How good is the night sky over your house? How well can you see the stars? How many stars can you see from your house? This month, a nationwide program and a worldwide effort attempt to find these answers and show you ways to improve your view of the No. 1 natural wonder of the universe: the beauty of the night sky. Many factors determine how well you can see the night sky. Natural weather patterns have an obvious effect. But even when clouds are not seen, high haze, which may well be invisible to you, can obscure many stars. Humidity causes air to scatter light, reducing the contrast between the "black” sky and the stars, making fainter stars harder to see and stars close together difficult to distinguish. What you might see as three stars on a clear, dark night may look like only one with high levels of humidity in the air. But by far the biggest thief of the night sky is light pollution. Light pollution won't cause physical or mental health problems. It won't give you cancer, but it is a cancer on the beauty of the night sky. It robs us of a natural treasure. The International Dark-Sky Association ( www.darksky.org) defines light pollution as "any adverse effect of manmade light. It is often used to denote urban sky glow.” The association describes several types of light pollution, including glare, light trespass and energy waste. All forms of light pollution deal with light going to places where it is not needed or wanted. Some forms of light pollution, while intended to make you safer at night, actually do more harm than good. From an astronomical point of view, all forms of light pollution add to sky glow, light that shines up above the horizon into the sky. That light does nobody any good: It won't increase your safety; it won't allow you to better see oncoming traffic or deter a burglary of your house or business at night. But it does take away the beauty of the night sky. When is the last time you actually saw the Milky Way? The first step is evaluating the problem. The international program Globe at Night sets out to do that. For several years, the organization has collected and analyzed observing reports from around the world. People like you go out during the Globe at Night evaluation period and count the stars visible from your house in a particular part of the sky. During the 2007 event, the program received 8,491 reports from 60 countries. This data, collected during several years, allows scientists to evaluate the state of the sky around the world. The 2008 Globe at Night event is under way. It started a week ago, but you still have time to participate. The observation window extends through Saturday. For details, go online to www.globe.gov/GaN. The Web site contains all the information you need to be involved. Students and families are encouraged to participate in a global campaign to observe and record the visible stars as a means of measuring light pollution in a given location. By locating and observing the constellation Orion in the night sky, people from around the world will learn how the lights in their community contribute to light pollution. Organize your own "star party” with friends and family and count the stars you can see in Orion. E-mail them to the program, and you will have participated in a major worldwide scientific study. Your contributions to the online database will document the visible nighttime sky. There are many steps you can take to help reduce light pollution. The International Dark-Sky Association offers tips, information, data and suggestions to help persuade others to join the effort. Another organization is asking people to participate in an hourlong experiment later this month to demonstrate the power of reduced light pollution. "Lights Out America” began as an effort to get San Francisco residents to turn out all their lights for one hour on a specific evening so that the whole city could experience the beauty of the night sky. It was so successful that it is being attempted as a worldwide program, based on a successful event that began last year in Sydney, Australia, called Earth Hour. Organizers asked all residents of Sydney to turn off all lights for a one-hour period. Originally, Earth Hour was a program designed to draw attention to the problem of global warming. Light pollution plays a role in global warming by wasting energy as it puts light where it does no good. What started as local events in San Francisco and Sydney have become a worldwide event occurring March 29 this year. Details can be found online at www.earthhour.org. Help protect the night sky and enjoy a sight like no other.Comments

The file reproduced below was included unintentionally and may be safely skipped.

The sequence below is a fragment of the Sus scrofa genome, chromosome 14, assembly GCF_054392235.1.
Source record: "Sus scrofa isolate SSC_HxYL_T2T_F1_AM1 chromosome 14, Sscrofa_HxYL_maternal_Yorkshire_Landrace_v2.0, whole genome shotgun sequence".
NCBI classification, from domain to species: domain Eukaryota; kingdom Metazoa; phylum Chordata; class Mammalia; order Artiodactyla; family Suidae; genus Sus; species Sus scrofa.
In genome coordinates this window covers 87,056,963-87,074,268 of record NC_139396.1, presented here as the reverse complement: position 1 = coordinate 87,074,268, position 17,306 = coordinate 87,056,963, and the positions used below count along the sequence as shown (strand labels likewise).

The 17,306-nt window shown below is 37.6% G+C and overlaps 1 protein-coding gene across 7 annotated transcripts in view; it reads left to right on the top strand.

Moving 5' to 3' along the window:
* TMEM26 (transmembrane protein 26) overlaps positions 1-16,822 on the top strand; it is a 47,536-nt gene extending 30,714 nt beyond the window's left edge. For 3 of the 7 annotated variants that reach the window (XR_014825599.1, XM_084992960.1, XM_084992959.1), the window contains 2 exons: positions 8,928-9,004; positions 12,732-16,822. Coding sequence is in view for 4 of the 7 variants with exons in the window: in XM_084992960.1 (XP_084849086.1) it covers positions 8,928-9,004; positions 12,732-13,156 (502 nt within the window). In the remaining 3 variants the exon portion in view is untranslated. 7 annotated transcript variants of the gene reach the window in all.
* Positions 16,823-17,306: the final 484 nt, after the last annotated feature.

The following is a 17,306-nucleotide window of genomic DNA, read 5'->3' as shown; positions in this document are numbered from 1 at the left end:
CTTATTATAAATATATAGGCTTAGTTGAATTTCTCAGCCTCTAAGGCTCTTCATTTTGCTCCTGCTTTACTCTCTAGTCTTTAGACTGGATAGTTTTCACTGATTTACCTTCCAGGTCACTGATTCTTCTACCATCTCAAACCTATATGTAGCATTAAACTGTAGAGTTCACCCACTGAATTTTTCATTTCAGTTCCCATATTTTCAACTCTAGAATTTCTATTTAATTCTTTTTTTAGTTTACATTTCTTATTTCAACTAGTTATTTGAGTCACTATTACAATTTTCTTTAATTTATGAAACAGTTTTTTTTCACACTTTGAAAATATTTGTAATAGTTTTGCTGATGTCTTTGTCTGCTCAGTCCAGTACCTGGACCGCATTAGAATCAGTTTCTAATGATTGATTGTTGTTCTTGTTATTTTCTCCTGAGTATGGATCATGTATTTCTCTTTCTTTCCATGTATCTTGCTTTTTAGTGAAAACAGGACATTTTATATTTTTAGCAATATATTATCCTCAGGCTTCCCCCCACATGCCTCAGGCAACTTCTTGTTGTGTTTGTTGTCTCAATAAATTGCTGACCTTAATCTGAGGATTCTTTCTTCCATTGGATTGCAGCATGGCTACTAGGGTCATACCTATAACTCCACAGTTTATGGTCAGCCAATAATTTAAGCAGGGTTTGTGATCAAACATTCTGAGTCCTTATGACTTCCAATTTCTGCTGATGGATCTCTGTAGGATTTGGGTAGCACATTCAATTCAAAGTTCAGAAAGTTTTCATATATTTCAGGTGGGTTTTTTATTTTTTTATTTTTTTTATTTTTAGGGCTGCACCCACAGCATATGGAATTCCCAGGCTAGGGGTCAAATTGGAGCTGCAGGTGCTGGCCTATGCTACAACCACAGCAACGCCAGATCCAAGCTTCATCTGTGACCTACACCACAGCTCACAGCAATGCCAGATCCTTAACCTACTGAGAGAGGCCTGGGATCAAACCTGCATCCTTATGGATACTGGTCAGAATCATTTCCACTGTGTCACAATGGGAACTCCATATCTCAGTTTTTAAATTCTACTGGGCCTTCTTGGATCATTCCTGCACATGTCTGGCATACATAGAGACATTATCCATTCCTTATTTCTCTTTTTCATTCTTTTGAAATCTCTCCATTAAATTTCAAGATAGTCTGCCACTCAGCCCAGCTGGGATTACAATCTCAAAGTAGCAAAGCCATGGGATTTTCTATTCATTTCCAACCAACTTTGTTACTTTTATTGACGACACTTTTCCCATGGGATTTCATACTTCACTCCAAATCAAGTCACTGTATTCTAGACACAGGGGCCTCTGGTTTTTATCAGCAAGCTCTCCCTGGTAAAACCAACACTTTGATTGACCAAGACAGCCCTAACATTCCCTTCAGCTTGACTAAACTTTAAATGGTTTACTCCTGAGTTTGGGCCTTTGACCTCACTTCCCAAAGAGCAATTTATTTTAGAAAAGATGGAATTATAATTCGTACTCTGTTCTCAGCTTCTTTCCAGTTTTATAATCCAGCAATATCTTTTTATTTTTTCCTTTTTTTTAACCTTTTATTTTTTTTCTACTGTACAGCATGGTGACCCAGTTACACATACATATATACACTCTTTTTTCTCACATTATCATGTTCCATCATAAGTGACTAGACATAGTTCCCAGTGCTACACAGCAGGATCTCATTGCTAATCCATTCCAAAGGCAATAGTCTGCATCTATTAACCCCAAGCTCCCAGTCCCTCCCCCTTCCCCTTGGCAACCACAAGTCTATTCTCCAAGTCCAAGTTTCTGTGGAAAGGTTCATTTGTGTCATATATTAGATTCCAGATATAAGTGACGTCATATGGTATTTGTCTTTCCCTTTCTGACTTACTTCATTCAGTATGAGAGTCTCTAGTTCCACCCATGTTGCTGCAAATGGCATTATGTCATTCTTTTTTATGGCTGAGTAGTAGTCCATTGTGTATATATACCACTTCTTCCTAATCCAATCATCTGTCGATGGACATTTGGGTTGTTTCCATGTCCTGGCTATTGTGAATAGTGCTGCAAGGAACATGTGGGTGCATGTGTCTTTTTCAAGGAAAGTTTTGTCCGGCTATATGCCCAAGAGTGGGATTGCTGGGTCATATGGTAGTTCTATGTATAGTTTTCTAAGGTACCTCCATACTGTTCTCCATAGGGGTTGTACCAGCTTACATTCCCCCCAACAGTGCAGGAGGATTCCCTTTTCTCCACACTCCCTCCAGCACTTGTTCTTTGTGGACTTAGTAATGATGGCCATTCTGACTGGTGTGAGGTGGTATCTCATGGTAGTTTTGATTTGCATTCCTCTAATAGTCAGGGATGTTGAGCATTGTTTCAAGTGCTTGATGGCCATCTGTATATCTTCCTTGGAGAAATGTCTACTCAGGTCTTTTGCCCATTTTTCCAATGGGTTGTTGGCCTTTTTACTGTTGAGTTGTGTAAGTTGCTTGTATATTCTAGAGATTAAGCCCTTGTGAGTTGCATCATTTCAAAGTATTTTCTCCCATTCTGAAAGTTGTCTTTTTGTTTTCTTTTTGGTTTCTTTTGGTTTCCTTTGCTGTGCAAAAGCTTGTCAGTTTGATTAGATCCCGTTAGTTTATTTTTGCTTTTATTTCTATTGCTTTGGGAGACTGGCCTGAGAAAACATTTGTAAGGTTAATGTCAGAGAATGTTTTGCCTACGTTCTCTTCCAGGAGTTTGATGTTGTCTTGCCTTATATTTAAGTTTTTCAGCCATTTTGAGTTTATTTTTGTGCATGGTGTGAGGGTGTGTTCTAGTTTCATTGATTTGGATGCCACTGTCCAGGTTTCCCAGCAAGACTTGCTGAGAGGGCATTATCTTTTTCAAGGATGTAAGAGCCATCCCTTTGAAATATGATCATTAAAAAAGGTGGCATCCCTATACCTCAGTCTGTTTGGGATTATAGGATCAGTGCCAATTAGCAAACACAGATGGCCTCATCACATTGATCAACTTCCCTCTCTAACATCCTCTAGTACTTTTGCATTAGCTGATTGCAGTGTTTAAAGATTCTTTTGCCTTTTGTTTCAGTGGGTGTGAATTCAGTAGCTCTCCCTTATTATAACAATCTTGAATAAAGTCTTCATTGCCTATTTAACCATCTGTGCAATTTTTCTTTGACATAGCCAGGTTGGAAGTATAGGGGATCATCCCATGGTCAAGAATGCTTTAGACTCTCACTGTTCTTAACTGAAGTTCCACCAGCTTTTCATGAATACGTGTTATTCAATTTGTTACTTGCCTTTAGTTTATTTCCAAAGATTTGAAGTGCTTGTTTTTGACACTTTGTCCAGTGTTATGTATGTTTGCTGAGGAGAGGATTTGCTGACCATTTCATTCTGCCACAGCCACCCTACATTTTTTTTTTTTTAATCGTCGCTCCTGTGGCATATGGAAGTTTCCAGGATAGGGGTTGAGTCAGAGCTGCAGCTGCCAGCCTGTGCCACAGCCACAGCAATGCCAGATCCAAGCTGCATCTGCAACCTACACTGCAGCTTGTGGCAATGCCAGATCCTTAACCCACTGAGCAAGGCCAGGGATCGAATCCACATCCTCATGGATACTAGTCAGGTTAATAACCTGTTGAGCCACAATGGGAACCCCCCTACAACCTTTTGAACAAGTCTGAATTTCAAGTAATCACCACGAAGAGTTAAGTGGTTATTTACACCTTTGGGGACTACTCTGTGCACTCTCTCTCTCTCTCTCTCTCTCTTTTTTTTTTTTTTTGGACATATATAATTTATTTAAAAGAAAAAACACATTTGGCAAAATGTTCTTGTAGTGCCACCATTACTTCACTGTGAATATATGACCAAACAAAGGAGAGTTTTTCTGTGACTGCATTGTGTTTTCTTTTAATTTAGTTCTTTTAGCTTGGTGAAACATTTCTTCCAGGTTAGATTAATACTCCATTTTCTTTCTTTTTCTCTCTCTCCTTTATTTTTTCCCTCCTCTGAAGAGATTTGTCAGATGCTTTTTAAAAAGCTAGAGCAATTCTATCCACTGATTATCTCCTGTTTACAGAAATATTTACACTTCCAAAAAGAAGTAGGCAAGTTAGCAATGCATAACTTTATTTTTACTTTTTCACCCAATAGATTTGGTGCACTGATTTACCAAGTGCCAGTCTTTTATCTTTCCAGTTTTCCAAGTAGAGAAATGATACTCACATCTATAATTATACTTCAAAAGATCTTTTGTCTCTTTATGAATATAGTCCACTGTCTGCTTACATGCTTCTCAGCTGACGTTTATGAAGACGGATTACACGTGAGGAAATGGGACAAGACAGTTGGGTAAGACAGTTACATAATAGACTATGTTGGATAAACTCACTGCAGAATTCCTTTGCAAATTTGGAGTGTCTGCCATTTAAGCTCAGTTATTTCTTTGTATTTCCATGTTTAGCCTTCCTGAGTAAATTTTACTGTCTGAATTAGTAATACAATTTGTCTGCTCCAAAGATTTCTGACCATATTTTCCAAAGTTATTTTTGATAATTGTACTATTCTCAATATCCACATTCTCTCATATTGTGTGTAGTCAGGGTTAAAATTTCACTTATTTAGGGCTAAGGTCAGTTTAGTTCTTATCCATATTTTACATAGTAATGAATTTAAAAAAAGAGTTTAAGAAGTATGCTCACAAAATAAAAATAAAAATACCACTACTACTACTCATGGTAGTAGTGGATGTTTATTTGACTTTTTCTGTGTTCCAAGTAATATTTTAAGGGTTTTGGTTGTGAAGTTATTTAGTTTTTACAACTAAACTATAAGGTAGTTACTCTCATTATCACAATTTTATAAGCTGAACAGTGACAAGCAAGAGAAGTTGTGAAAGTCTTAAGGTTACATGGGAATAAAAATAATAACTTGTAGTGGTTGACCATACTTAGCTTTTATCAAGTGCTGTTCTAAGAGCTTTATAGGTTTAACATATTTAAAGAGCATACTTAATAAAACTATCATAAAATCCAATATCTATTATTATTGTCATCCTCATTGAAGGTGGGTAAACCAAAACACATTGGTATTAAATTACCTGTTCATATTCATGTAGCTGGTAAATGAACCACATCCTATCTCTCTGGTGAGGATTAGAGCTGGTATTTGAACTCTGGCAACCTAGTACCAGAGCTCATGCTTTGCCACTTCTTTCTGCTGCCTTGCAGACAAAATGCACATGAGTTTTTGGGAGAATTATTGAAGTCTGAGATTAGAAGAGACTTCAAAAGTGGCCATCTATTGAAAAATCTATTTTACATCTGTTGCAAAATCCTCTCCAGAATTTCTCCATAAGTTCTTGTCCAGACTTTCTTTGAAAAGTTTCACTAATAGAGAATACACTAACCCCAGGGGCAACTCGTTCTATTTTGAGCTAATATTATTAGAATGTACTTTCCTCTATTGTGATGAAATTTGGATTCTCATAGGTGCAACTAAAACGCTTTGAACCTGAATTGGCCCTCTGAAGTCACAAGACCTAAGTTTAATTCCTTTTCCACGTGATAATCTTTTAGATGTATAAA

Sky notes•Daylight saving time begins at 2 a.m. Sunday. The time jumps from 1:59 a.m. in one minute to 3 a.m. as we "spring ahead” one hour. Spring itself officially begins at 11:48 p.m. March 19. On that date, also known as the vernal equinox, day and night are of equal length, and the sun will rise due east and set due west. The full moon for March occurs two days later, March 21. The equinox and the succeeding full moon together officially determine the date of Easter. By church rule, Easter occurs on the first Sunday following the first full moon after the vernal equinox. This is a complex rule, but it assures that Easter occurs in spring, just as it is supposed to. •Two-million, two-hundred-thousand years ago, a beam of light left a star in the Andromeda galaxy. Over eons, that light beam has crossed vast stretches of the cosmos, by the stars and through the gas clouds of the Milky Way galaxy and on to Earth. In the same stretch of time, humans have changed physically, mentally and psychologically, preparing for the day the beam of light would arrive and we could study and understand it. Come see the main feature in the Kirkpatrick Planetarium's Star Theater, "Lightyears From Andromeda.” Learn what the light beam "saw” on the way to Earth and how we have changed waiting for it. For show times and more information, call 602-3761. •The Oklahoma City Astronomy Club meets at 6:45 p.m. March 14. The public is welcome, and admission is free. •Planet visibility report: Mars and Saturn are the only planets to grace the evening sky. Jupiter rises around 3 a.m. and shines brightly in the predawn sky. Venus and Mercury are both low in the eastern sky before sunrise, but both are difficult to see in the morning twilight. New moon occurs March 7 and full moon is March 21, just before Easter. Wayne Harris-Wyrick is director of the Kirkpatrick Planetarium at Science Museum Oklahoma. Questions or comments may be e-mailed to email@example.com.